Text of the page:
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The whistles from both sides of the Olympic pool blew hard. The white clad referees each pointed to the defender in front of my son and held up the four fingers representing his number, and then pointed to the side. The player was done. Kicked out. The blood oozing from my sons nose was finally enough proof the other kid used his elbow too many times.
Not wanting to mollycoddle, but suitably concerned, I remained standing in my position, clapping and cheering him on as the teams went back to their respective corners. The coach checked on my son. This wasn’t just any game; they were deep into a qualifying tournament, just a feat to be there at all, which if they medaled would provide an invite to the Junior Olympics.
For the past few minutes the phone was furiously buzzing in my back pocket. It was Saturday afternoon. No business today, I thought, and left alone whatever was going on in the outside world.
The kids were outgunned. Medaling in last month’s tournament graduated them to playing in the same league as these monster linebackers, or so they appeared. But it was how the other team played that frustrated me. They almost fouled on every possession, but not quite. It seemed they had mastered the art of crossing the line, without getting caught. Much like the mainstream media’s treatment of Democrat scandals, the refs seemed to not care, until, in the case of my son, they couldn’t ignore it.
I looked at the score: 8-7, them. Somehow, we were still in this game.
The phone continued to emit its coded buzzes, signaling calls, texts, and notifications, likely from Twitter and news services. My fingers were itching. I should look, just in case my younger son, who was home at a basketball game, made some shots.
Swiping at my phone caused my heart to stop. It wasn’t quite a September 11 moment, but it really, really hurt. First the texts came through from my some of my oldest friends; one in particular from high school and college, simply said:
“Scalia. I’m shaking.”
I immediately opened Twitter, my go-to news source, and was floored. All the journalists I follow reported the same thing. As I scrolled further I realized that because of my tardiness, the trolls had already taken over the asylum. The lowest form of humanity were dancing on the warm body of the greatest conservative judge of our time, if not ever.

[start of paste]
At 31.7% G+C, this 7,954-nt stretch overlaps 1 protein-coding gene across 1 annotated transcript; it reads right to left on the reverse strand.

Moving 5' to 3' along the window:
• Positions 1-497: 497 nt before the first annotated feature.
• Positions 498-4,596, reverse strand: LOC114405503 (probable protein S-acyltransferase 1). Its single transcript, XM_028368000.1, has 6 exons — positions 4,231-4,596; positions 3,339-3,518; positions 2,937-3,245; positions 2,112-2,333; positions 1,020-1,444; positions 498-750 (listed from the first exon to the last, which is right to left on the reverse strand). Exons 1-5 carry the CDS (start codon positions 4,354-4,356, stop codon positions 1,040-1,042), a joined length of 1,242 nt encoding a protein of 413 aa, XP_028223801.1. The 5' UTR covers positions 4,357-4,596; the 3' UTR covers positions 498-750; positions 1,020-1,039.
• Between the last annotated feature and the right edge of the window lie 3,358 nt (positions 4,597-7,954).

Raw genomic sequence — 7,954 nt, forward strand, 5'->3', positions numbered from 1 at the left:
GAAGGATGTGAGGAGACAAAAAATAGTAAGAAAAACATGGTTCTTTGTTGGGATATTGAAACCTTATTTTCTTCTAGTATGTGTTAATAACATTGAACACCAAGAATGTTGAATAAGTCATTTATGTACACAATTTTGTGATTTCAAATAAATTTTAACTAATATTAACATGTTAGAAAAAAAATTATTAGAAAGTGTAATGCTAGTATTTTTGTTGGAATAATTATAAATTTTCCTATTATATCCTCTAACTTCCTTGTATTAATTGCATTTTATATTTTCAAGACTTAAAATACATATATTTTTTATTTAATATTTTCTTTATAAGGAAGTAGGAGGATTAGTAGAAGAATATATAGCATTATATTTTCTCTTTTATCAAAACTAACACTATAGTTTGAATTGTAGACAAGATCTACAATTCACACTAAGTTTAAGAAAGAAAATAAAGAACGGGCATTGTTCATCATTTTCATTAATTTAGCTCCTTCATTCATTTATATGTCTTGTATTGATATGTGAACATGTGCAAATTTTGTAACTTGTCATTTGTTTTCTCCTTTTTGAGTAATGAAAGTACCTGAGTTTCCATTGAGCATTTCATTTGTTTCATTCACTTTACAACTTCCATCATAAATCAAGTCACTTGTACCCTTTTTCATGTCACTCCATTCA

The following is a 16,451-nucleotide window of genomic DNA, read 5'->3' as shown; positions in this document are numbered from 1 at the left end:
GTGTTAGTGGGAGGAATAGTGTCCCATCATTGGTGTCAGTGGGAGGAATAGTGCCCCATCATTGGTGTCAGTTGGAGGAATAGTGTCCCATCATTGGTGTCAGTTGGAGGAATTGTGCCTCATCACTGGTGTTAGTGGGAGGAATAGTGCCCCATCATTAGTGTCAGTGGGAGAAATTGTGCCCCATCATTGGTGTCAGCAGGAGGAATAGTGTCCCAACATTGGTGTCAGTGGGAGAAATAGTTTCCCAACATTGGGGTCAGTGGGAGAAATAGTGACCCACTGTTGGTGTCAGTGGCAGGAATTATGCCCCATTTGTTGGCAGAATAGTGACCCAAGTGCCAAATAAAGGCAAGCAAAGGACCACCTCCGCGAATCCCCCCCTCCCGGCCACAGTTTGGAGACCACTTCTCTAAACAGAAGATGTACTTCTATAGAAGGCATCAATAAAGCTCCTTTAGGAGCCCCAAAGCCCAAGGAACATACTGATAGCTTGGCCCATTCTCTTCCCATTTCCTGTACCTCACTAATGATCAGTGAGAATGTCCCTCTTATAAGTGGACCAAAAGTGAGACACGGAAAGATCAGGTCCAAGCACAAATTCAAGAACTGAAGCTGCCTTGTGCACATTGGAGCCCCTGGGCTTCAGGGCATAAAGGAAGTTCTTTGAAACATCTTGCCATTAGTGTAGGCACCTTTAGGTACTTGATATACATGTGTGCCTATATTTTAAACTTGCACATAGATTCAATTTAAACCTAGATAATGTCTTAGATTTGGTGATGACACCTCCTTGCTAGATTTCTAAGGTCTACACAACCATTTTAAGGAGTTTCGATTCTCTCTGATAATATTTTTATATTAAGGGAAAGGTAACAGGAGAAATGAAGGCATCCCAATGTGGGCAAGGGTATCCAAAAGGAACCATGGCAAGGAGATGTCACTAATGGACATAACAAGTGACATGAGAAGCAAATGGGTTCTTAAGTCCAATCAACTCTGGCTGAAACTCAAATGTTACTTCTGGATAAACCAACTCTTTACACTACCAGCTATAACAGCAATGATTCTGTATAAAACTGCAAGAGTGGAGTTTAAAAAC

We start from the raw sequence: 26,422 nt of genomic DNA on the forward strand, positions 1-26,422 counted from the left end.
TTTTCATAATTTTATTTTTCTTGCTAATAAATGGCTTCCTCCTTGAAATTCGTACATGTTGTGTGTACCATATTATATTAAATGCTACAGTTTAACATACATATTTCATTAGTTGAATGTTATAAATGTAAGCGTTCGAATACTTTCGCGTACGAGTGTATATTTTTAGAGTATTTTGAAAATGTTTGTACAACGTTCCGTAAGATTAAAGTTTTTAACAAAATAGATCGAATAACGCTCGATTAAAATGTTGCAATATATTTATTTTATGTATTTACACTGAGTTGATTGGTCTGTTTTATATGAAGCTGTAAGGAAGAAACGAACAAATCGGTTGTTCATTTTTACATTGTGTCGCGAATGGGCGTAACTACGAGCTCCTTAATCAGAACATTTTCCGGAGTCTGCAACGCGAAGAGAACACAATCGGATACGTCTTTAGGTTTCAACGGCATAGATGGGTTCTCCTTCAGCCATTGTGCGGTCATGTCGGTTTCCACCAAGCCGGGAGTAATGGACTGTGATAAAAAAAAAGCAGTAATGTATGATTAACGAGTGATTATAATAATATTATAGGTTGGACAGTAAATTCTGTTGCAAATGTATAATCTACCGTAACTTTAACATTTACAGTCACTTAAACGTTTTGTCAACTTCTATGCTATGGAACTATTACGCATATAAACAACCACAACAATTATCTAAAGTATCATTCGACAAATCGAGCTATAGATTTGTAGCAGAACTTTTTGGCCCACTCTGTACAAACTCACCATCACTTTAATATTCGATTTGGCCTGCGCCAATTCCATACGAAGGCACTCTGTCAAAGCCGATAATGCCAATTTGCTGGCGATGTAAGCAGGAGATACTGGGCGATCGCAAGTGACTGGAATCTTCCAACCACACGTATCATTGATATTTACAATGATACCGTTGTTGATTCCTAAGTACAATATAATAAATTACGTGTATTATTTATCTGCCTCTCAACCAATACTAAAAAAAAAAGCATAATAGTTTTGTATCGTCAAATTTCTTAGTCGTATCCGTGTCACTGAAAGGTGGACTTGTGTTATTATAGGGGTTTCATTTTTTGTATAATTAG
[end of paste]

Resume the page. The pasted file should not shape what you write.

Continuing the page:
The whistle blew, recapturing my attention back to the reason I had driven hours to eat powdered eggs each morning. Players swam back to the center of the pool, with my son moving forward to the penalty line, facing the goal with two defenders on his wings, about to take his free shot.
Awaiting the whistle, he held the ball up above water, careful not to pump forward first, which would disqualify the shot.
The whistle blew, hard shot to the hole on the left hitting the back of the net. Score! I almost dropped my phone. Coach then changed the line and had him come out to tend to his soon-to-be swollen schnoz. Tied game!
The elation lasted but a mere few seconds. I was still shell-shocked. The ramifications of this, during an election year, with more than enough time for Obama to nominate his replacement, would change everything.
Would the Republicans … could the Republicans stop what will be undoubtedly the most significant shift in SCOTUS in generations? The media, or in my current mindset, “the biased refs” who make calls that sway opinion, would undoubtedly favor the Democrats foisting another Kagan or Sotomayor on America for another 30 years.
The left would demand Obama appoint a third judge. The media would question anyone who suggested otherwise. SCOTUS was about to become the most pivotal issue of election 2016, in a year the Democrats should lose.
Back to my phone, I opened the interwebs and went straight here, to Ricochet. EJ had already posted the awful news. The only thing I could add at the time was how I still feel now. “This changes everything.”
Up until this point, the left had doubled down on extreme leftist ideals. Great for the youth and gray-haired hippies, but not for a general election. The country was courting a socialist, and his opponent was navigating a potential indictment. Although one could never discount the ability of the left to sway an election, I was happy they were making a stand with the hammer-and-sickle crowd. My biggest concern is/was the right. Would we have a candidate with a realistic chance of winning the general, or would anger and ignorance nominate a ticking time bomb?
But now, the left has a reason to regain the center mojo they need to win. It’s gonna all be about SCOTUS. In short, the social issues the left loves to campaign on are going to once again be used to scare women and minorities to the voting booths.
The media will carry their water and every interview and debate with whoever the nominees are will focus primarily on issues where the right always play defense, and usually not very well.
We ended up losing the game. The other team managed to slap, elbow, and bruise their way to a win. Parents on our side spent more time complaining about the refs not making calls, than cheering on our team. There was a lot of anger.
On the way home I asked my melancholy son how he was doing. He peered out the window and simply said: “We played their game … not ours. And that’s why we lost.”